In short, the fluoridation model is hardly one the biotechnology industry would want to emulate today. Endorsements by prestigious scientific bodies and “clean bills of health” issued by expert committees from which competent critics were systematically excluded have limited persuasive value; their biases are obvious, and they don’t address the issues that often concern the public. While biotechnology advocates may occasionally feel the urge to sweep aside risk issues and crush their critics with propaganda and ad hominem attacks, all that approach really accomplished for the pro-fluoridation movement was to create an entrenched, undying opposition that limited adoption. Fluoridation advocates have never managed to persuade the public to accept the idea solely on its merits.


10. McNeil, D.R. (1957), The Fight for Fluoridation. New York: Oxford University Press.

11. Exner, F.B. and G.L. Waldbott with J. Rorty (ed.) (1957), The American Fluoridation Experiment. New York: The Devin-Adair Company.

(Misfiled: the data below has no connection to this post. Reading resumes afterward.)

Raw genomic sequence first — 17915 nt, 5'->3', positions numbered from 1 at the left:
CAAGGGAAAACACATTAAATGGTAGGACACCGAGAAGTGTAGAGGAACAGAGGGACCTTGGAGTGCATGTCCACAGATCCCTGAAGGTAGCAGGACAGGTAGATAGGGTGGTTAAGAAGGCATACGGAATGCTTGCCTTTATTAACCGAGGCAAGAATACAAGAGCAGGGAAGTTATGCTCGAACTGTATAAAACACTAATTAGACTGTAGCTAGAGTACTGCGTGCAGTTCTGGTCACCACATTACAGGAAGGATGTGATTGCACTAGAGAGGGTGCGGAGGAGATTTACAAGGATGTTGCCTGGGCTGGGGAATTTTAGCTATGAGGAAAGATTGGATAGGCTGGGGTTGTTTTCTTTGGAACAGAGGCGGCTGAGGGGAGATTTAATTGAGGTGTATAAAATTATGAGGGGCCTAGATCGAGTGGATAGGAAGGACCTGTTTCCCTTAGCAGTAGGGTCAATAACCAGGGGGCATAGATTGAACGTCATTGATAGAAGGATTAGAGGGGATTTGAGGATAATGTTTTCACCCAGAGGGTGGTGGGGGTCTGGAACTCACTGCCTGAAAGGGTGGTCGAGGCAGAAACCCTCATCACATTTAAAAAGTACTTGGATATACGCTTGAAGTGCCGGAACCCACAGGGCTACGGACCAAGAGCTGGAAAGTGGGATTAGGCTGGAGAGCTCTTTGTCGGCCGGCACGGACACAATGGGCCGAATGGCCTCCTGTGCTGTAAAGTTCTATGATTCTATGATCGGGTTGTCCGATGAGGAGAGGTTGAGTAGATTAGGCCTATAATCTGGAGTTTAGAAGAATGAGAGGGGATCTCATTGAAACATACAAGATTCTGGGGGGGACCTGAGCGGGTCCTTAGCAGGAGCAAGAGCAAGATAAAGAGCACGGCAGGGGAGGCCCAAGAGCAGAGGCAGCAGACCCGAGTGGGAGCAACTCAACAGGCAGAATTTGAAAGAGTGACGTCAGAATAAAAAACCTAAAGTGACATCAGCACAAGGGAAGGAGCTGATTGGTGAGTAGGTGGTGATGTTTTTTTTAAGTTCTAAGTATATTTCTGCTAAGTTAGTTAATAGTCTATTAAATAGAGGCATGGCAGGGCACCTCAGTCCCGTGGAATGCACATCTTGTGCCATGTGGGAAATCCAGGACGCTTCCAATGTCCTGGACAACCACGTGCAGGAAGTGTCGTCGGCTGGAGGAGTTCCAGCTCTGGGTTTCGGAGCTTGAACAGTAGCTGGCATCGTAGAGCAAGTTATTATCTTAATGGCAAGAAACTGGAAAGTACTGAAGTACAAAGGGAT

12. Wollan, M. (1968), Controlling the Potential Hazards of Government-Sponsored Technology. George Washington Law Review 36(5): 1105-1137.

13. Groth, E. (1973), Two Issues of Science and Public Policy: Air Pollution Control in the San Francisco Bay Area, and Fluoridation of Community Water Supplies. Ph.D. Dissertation, Department of Biological Sciences, Stanford University, May 1973.

14. McNeil, op. cit. (Note 10). The book is a history of fluoridation proponents’ early struggles to overcome public opposition, told from the pro-fluoridation perspective.

15. Wollan, op. cit (Note 12), pp. 1128-29.

16. Groth, op. cit, (Note 13) reviews the literature, as do Exner et al., op. cit. (Note 11).

17. Waldbott, G.L., A,W. Burgstahler and H.L. McKinney (1978), Fluoridation: The Great Dilemma. Lawrence, KS: Coronado Press.

18. Wollan, op. cit, (Note 12), p. 1129.